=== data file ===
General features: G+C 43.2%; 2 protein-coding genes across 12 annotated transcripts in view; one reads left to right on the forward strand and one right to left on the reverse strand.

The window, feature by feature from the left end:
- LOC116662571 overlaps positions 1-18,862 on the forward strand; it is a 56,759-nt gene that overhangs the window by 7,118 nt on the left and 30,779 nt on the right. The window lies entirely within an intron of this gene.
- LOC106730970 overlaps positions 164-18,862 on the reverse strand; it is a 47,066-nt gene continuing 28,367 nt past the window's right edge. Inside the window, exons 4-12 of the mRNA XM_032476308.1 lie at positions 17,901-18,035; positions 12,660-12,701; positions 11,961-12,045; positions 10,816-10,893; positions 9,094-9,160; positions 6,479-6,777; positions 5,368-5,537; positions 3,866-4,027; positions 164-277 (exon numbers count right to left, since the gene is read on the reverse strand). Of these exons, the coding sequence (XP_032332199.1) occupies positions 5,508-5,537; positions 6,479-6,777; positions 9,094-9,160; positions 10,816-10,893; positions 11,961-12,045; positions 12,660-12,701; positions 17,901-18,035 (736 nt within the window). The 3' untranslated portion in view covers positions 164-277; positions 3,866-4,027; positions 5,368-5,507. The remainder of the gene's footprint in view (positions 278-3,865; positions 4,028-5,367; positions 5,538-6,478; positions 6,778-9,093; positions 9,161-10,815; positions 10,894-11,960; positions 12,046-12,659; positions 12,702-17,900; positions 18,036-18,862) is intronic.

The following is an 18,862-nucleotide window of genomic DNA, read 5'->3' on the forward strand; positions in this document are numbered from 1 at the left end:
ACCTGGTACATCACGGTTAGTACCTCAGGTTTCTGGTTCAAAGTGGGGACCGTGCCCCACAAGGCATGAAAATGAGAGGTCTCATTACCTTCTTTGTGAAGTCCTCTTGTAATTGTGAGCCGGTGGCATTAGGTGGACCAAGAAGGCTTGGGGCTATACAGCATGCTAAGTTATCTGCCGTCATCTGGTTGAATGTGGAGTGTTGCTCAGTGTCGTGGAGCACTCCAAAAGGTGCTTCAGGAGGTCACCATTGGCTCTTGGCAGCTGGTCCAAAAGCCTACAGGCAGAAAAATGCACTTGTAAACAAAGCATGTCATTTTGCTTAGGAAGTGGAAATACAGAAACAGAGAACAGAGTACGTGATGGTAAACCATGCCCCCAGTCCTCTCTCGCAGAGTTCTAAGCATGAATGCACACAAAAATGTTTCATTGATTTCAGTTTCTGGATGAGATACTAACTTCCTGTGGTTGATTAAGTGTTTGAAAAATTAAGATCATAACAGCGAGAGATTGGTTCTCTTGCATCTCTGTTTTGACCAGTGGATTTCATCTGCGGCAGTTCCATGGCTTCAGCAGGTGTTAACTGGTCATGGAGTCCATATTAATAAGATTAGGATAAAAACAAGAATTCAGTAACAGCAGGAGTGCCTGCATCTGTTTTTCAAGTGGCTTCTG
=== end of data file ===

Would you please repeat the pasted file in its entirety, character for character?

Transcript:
General features: G+C 43.2%; 2 protein-coding genes across 12 annotated transcripts in view; one reads left to right on the forward strand and one right to left on the reverse strand.

The window, feature by feature from the left end:
- LOC116662571 overlaps positions 1-18,862 on the forward strand; it is a 56,759-nt gene that overhangs the window by 7,118 nt on the left and 30,779 nt on the right. The window lies entirely within an intron of this gene.
- LOC106730970 overlaps positions 164-18,862 on the reverse strand; it is a 47,066-nt gene continuing 28,367 nt past the window's right edge. Inside the window, exons 4-12 of the mRNA XM_032476308.1 lie at positions 17,901-18,035; positions 12,660-12,701; positions 11,961-12,045; positions 10,816-10,893; positions 9,094-9,160; positions 6,479-6,777; positions 5,368-5,537; positions 3,866-4,027; positions 164-277 (exon numbers count right to left, since the gene is read on the reverse strand). Of these exons, the coding sequence (XP_032332199.1) occupies positions 5,508-5,537; positions 6,479-6,777; positions 9,094-9,160; positions 10,816-10,893; positions 11,961-12,045; positions 12,660-12,701; positions 17,901-18,035 (736 nt within the window). The 3' untranslated portion in view covers positions 164-277; positions 3,866-4,027; positions 5,368-5,507. The remainder of the gene's footprint in view (positions 278-3,865; positions 4,028-5,367; positions 5,538-6,478; positions 6,778-9,093; positions 9,161-10,815; positions 10,894-11,960; positions 12,046-12,659; positions 12,702-17,900; positions 18,036-18,862) is intronic.

The following is an 18,862-nucleotide window of genomic DNA, read 5'->3' on the forward strand; positions in this document are numbered from 1 at the left end:
ACCTGGTACATCACGGTTAGTACCTCAGGTTTCTGGTTCAAAGTGGGGACCGTGCCCCACAAGGCATGAAAATGAGAGGTCTCATTACCTTCTTTGTGAAGTCCTCTTGTAATTGTGAGCCGGTGGCATTAGGTGGACCAAGAAGGCTTGGGGCTATACAGCATGCTAAGTTATCTGCCGTCATCTGGTTGAATGTGGAGTGTTGCTCAGTGTCGTGGAGCACTCCAAAAGGTGCTTCAGGAGGTCACCATTGGCTCTTGGCAGCTGGTCCAAAAGCCTACAGGCAGAAAAATGCACTTGTAAACAAAGCATGTCATTTTGCTTAGGAAGTGGAAATACAGAAACAGAGAACAGAGTACGTGATGGTAAACCATGCCCCCAGTCCTCTCTCGCAGAGTTCTAAGCATGAATGCACACAAAAATGTTTCATTGATTTCAGTTTCTGGATGAGATACTAACTTCCTGTGGTTGATTAAGTGTTTGAAAAATTAAGATCATAACAGCGAGAGATTGGTTCTCTTGCATCTCTGTTTTGACCAGTGGATTTCATCTGCGGCAGTTCCATGGCTTCAGCAGGTGTTAACTGGTCATGGAGTCCATATTAATAAGATTAGGATAAAAACAAGAATTCAGTAACAGCAGGAGTGCCTGCATCTGTTTTTCAAGTGGCTTCTG